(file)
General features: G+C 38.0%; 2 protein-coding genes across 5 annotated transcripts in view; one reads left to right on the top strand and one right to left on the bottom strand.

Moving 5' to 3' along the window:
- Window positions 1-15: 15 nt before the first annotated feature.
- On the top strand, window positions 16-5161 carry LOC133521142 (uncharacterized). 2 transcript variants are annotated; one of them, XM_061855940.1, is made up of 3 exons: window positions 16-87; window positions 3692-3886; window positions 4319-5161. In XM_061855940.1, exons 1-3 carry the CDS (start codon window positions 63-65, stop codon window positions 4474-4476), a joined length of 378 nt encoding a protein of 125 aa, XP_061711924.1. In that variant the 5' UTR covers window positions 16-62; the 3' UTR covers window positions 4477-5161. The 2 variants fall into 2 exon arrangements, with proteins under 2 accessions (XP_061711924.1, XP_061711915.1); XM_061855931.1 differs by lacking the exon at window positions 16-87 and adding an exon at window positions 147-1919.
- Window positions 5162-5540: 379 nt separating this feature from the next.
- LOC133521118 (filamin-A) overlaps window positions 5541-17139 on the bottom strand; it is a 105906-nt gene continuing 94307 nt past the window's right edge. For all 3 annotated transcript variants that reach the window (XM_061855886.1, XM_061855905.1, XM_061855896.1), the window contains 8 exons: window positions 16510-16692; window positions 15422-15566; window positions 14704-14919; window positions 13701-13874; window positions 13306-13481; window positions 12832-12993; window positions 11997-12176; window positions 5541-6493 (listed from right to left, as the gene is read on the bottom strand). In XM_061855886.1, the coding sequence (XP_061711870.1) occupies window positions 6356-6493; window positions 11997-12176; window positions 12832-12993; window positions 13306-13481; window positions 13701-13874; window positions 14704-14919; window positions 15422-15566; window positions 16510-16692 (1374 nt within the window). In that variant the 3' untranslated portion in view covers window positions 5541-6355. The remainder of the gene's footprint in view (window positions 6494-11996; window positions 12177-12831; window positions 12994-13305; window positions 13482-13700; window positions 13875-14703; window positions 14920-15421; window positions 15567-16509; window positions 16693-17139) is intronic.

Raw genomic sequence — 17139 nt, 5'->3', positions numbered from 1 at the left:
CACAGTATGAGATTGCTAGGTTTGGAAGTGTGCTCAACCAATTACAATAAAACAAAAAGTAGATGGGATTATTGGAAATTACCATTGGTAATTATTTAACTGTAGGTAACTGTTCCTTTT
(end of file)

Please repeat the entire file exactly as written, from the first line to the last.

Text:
General features: G+C 38.0%; 2 protein-coding genes across 5 annotated transcripts in view; one reads left to right on the top strand and one right to left on the bottom strand.

Moving 5' to 3' along the window:
- Window positions 1-15: 15 nt before the first annotated feature.
- On the top strand, window positions 16-5161 carry LOC133521142 (uncharacterized). 2 transcript variants are annotated; one of them, XM_061855940.1, is made up of 3 exons: window positions 16-87; window positions 3692-3886; window positions 4319-5161. In XM_061855940.1, exons 1-3 carry the CDS (start codon window positions 63-65, stop codon window positions 4474-4476), a joined length of 378 nt encoding a protein of 125 aa, XP_061711924.1. In that variant the 5' UTR covers window positions 16-62; the 3' UTR covers window positions 4477-5161. The 2 variants fall into 2 exon arrangements, with proteins under 2 accessions (XP_061711924.1, XP_061711915.1); XM_061855931.1 differs by lacking the exon at window positions 16-87 and adding an exon at window positions 147-1919.
- Window positions 5162-5540: 379 nt separating this feature from the next.
- LOC133521118 (filamin-A) overlaps window positions 5541-17139 on the bottom strand; it is a 105906-nt gene continuing 94307 nt past the window's right edge. For all 3 annotated transcript variants that reach the window (XM_061855886.1, XM_061855905.1, XM_061855896.1), the window contains 8 exons: window positions 16510-16692; window positions 15422-15566; window positions 14704-14919; window positions 13701-13874; window positions 13306-13481; window positions 12832-12993; window positions 11997-12176; window positions 5541-6493 (listed from right to left, as the gene is read on the bottom strand). In XM_061855886.1, the coding sequence (XP_061711870.1) occupies window positions 6356-6493; window positions 11997-12176; window positions 12832-12993; window positions 13306-13481; window positions 13701-13874; window positions 14704-14919; window positions 15422-15566; window positions 16510-16692 (1374 nt within the window). In that variant the 3' untranslated portion in view covers window positions 5541-6355. The remainder of the gene's footprint in view (window positions 6494-11996; window positions 12177-12831; window positions 12994-13305; window positions 13482-13700; window positions 13875-14703; window positions 14920-15421; window positions 15567-16509; window positions 16693-17139) is intronic.

Raw genomic sequence — 17139 nt, 5'->3', positions numbered from 1 at the left:
CACAGTATGAGATTGCTAGGTTTGGAAGTGTGCTCAACCAATTACAATAAAACAAAAAGTAGATGGGATTATTGGAAATTACCATTGGTAATTATTTAACTGTAGGTAACTGTTCCTTTT